This article largely discusses heterosexual relationships, and uses the terms “men” and “women” when talking about people who have been raised male and female. This is not meant to be exclusive and can apply to any person who has been raised this way, no matter what terms you currently use to identify yourself – please take from this only what works for you.
People have been taught pleasure through a patriarchal lens.
This means that the majority of the world thinks that orgasms are one defined event.
It means that the majority of the world thinks that a man having an orgasm constitutes the end of sex.
It means that most people think men cannot learn to control when they ejaculate. That orgasm and ejaculation are the same thing.
It means that women are taught that their orgasms aren’t that relevant.
I was in a relationship with a man once who told me I shouldn’t expect an orgasm every time. Because he “didn’t feel” like always giving me one.
It was my fault I took so much effort to please, and I should expect that because of that, I wasn’t going to have the same experience as him.
Sex was designed more for his pleasure than for mine.
I believed this.
I saw his side of the story (why should he have to do things he didn’t want to do?), and I believed he was right.
Most women are not satisfied during sex.
We believe that we don’t need to be. Or we believe that we’re just “not that sexual.” Or we believe that it’s not possible for us to have multiple orgasms or internal orgasms or anything else.
Even our doctors tell us only a certain percentage of women are capable of having multiple types of orgasms. Never mind that these studies are based on women who have grown up in this sexually-repressed society.
On one hand, we are “normal.”
On the other hand, we learn that inability to experience wild pleasure is what’s “normal” for most women.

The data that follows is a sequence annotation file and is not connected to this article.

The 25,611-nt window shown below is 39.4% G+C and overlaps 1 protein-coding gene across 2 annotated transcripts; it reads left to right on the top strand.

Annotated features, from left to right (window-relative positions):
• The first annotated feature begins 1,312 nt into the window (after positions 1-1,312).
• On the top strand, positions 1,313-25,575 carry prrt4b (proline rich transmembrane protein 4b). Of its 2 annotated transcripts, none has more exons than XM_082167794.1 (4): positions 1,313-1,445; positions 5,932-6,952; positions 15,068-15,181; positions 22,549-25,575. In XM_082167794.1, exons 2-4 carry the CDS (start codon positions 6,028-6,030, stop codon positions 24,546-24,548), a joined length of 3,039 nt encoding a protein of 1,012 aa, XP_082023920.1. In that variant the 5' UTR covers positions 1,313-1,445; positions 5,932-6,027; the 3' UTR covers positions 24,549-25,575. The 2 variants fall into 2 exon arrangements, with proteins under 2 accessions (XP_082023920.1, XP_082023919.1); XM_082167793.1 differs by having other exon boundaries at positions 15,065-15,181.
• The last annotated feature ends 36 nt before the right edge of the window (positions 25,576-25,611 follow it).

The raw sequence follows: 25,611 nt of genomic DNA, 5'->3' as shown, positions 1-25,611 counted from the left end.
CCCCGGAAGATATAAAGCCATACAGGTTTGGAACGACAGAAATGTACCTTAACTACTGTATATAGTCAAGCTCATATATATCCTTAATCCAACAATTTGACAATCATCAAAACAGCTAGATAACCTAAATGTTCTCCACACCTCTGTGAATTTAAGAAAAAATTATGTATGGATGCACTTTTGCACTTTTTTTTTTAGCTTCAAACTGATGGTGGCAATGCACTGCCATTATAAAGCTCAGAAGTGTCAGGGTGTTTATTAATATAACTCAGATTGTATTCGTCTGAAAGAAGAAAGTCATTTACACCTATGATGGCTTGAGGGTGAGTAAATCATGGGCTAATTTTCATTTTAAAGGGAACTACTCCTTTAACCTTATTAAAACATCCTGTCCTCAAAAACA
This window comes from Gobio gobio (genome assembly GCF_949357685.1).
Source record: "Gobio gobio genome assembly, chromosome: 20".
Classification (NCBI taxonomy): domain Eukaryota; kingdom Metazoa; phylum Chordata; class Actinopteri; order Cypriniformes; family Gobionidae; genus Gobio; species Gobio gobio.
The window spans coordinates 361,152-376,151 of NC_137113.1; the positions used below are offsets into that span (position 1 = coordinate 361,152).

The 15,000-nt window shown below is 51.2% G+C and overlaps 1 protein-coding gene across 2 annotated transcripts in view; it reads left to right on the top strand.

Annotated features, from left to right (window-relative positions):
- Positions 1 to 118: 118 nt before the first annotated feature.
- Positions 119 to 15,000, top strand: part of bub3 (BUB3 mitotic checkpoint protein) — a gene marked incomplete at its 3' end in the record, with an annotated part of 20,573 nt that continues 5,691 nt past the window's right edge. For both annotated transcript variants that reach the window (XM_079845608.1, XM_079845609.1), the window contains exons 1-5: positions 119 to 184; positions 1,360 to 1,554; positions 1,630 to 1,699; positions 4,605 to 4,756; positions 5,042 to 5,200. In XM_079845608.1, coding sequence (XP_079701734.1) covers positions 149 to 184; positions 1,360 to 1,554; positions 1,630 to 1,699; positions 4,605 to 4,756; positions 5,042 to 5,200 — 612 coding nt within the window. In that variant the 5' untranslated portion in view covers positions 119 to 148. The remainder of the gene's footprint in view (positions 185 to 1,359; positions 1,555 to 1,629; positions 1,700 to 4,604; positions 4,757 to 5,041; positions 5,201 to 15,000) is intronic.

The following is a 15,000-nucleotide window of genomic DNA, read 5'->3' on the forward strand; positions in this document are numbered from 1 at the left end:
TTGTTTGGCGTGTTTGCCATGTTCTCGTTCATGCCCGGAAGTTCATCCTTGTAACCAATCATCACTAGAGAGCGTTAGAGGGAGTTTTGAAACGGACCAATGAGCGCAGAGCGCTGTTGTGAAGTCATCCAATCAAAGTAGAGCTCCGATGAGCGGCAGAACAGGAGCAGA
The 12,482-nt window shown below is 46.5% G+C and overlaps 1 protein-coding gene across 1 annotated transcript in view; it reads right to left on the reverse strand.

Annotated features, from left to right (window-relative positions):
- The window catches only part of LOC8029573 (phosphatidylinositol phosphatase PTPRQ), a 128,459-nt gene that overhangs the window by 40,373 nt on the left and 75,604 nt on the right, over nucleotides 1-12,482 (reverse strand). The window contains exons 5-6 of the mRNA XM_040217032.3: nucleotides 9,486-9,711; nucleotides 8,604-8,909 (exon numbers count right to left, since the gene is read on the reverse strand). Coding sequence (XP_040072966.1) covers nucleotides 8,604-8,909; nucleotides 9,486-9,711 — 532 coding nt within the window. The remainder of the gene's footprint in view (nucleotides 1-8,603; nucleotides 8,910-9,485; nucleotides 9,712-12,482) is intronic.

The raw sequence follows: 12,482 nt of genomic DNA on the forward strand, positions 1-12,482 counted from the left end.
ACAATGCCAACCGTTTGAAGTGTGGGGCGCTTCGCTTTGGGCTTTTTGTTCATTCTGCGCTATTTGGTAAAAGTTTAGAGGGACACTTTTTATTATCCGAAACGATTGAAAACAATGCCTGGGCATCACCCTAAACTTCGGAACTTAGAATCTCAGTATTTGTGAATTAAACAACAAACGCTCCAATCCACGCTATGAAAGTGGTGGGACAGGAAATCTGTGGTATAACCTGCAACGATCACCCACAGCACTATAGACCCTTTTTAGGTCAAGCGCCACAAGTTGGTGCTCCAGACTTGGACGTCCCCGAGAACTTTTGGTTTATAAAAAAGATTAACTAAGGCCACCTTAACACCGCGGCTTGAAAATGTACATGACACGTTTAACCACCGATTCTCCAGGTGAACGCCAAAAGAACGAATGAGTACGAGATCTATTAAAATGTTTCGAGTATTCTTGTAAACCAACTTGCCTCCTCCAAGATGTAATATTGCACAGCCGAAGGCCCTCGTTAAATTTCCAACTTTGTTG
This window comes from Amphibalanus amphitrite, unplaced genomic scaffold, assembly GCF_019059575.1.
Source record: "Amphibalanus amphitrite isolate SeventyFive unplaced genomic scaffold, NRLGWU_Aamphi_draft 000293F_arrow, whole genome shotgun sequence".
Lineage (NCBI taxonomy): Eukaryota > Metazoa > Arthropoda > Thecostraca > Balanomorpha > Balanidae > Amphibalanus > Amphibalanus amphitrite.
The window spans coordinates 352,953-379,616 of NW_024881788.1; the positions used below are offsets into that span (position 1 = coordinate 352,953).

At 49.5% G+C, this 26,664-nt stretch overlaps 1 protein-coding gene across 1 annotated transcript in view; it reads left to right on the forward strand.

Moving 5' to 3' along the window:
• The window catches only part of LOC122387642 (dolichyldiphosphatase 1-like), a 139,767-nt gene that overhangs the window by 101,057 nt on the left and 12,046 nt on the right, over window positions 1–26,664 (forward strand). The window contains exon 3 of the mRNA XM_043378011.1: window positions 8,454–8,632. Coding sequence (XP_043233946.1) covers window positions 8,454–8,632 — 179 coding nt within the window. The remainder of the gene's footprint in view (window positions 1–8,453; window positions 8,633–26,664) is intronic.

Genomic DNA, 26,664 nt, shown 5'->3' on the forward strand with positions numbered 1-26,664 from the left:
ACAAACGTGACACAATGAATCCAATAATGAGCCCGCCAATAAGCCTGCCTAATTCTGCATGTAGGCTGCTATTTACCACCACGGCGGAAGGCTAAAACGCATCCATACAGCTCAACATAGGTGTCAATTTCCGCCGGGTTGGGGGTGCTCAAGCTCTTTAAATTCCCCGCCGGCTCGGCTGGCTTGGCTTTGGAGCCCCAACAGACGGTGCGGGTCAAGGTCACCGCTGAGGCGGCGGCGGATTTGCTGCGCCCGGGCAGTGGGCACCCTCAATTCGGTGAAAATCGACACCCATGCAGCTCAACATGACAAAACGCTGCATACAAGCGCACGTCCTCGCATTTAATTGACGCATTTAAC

How do women react to this?
We settle for having sex without orgasms.
Or we have one orgasm and think we should be satisfied with that (we wouldn’t want to be too demanding).
Or we have partners who think that it’s natural for a woman to not have an orgasm every time.
Some of us decide just to not have sex at all.
We’re taught to think that the man’s pleasure is what’s most important. We’re not allowed to get him too worked up and then decide not to have sex, because that’s unfair to him.
We learn that sexual pleasure for a man should end in his ejaculation. We learn that it is our responsibility to make sure our man is always sexually satisfied, and if he’s not, we’re not being a good partner.
If you have a male partner, the reason that he thinks that it’s okay if you don’t orgasm every time is because he’s been taught that his orgasm is the most important, defining part of sex.
It’s actually not his fault. It’s just what he’s been taught.
But if he’s not open to considering the other side of the story, he doesn’t deserve to be your partner.
There can and will be times when women might not feel like having an orgasm. But it should be just that: an educated, conscious choice.
Women are capable of having mind-blowing, ecstatic states of pleasure that make them shiver and burst into tears and scream out to the universe. They are capable of having 20 orgasms in a row. They are capable of having orgasms that are like gentle waves of pleasure, and they’re capable of having giant climaxes that leave them trembling and quiet. There are infinite types of orgasm. Every woman is different, but every woman can experience their own, personal kinds of orgasm. No matter what.
You might be blocked from accessing these parts of yourself because of trauma, because of your partner, or because of growing up in a society that teaches us that our pleasure is not important. These things can be worked through, if you decide you want to do so, and they are not permanent.
I invite you to question what you have been taught about your own pleasure. I invite you to explore your capacity for orgasm. And I invite you to ask and to expect more from your partner.